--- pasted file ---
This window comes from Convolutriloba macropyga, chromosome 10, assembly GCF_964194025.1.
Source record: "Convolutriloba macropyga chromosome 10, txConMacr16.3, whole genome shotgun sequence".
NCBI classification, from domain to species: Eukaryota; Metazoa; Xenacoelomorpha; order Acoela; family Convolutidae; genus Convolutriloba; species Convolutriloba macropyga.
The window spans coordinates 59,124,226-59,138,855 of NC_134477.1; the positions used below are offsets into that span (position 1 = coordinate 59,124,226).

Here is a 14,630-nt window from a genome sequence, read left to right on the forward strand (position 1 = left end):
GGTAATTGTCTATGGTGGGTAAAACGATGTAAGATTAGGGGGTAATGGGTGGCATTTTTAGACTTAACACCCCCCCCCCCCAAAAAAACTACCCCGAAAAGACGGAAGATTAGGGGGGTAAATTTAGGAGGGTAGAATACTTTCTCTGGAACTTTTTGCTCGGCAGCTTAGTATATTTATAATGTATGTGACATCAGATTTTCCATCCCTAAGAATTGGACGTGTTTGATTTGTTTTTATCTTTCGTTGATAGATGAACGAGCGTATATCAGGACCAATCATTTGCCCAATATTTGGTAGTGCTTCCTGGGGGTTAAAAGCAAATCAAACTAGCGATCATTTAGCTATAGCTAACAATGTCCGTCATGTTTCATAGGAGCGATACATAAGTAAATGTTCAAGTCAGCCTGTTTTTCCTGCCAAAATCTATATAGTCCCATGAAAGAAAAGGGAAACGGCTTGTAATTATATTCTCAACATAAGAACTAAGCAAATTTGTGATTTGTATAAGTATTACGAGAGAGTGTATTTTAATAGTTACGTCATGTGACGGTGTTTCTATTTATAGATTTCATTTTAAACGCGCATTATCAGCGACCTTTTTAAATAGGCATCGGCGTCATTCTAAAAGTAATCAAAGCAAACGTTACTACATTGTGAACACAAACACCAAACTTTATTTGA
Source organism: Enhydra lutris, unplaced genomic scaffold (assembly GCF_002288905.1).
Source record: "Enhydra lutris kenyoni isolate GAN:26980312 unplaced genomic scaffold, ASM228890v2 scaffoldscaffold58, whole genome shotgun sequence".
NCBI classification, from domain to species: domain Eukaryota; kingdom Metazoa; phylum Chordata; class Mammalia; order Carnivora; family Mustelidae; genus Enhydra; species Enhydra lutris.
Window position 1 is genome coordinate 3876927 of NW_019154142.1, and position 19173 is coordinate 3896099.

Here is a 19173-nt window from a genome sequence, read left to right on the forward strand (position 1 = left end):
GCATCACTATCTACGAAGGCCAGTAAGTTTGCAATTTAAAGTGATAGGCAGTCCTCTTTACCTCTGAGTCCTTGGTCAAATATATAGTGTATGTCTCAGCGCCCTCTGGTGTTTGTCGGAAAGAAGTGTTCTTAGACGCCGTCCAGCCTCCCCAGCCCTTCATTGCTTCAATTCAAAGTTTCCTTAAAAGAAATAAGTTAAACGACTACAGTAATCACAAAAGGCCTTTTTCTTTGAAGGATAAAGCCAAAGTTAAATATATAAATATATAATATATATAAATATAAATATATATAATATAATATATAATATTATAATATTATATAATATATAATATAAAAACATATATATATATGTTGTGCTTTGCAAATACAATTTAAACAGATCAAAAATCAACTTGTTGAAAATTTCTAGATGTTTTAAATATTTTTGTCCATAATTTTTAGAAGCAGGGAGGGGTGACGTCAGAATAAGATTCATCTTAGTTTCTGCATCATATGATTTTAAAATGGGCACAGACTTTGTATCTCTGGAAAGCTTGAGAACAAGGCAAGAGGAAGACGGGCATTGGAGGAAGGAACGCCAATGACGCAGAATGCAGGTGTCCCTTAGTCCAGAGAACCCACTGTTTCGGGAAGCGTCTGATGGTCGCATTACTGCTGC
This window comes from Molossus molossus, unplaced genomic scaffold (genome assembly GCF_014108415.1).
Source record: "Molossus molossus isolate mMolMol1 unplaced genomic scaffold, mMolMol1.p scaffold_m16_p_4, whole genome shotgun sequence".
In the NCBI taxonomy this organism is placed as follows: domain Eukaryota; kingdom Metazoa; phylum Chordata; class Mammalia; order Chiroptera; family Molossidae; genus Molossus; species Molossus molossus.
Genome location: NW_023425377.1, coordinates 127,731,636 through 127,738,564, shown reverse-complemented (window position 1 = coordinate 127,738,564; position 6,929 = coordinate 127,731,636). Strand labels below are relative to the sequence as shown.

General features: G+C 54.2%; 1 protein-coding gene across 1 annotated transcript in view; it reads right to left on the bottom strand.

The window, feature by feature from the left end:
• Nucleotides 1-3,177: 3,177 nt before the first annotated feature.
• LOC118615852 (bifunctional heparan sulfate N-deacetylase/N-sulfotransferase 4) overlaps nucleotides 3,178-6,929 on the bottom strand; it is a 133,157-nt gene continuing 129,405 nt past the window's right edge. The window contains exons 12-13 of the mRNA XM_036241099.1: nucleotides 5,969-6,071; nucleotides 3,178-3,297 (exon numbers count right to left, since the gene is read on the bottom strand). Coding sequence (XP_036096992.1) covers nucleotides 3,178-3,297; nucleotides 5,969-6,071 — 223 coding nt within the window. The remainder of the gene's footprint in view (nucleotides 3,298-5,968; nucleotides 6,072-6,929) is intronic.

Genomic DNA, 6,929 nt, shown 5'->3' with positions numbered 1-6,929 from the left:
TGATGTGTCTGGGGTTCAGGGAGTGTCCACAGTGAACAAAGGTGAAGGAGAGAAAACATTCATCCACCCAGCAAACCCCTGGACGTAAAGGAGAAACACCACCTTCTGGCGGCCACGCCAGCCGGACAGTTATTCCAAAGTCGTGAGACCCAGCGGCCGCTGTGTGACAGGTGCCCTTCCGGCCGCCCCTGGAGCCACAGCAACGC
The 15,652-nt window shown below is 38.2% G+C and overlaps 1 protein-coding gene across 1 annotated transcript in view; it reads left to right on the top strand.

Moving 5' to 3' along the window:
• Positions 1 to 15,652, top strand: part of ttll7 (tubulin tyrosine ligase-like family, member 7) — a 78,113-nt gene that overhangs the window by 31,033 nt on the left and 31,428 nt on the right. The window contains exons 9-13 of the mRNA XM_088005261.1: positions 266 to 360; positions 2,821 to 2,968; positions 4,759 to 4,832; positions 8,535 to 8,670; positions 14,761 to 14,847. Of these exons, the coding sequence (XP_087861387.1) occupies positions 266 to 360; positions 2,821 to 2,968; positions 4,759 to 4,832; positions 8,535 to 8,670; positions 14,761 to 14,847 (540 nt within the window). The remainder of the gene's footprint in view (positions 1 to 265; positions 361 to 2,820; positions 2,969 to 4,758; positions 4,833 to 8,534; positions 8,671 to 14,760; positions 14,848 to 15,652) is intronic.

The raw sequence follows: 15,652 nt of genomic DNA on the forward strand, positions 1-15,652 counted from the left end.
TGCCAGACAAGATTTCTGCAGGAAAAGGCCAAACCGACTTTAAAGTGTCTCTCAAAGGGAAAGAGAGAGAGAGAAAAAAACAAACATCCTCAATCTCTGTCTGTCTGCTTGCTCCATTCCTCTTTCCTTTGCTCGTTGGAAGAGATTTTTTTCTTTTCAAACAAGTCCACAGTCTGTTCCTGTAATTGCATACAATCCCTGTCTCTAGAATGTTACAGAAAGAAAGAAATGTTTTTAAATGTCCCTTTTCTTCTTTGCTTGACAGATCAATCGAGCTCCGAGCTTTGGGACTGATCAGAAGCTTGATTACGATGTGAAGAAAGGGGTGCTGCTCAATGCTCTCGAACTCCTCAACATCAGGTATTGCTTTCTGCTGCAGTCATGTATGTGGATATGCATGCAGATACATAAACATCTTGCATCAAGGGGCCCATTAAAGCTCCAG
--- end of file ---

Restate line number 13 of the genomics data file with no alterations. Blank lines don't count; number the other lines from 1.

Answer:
This window comes from Molossus molossus, unplaced genomic scaffold (genome assembly GCF_014108415.1).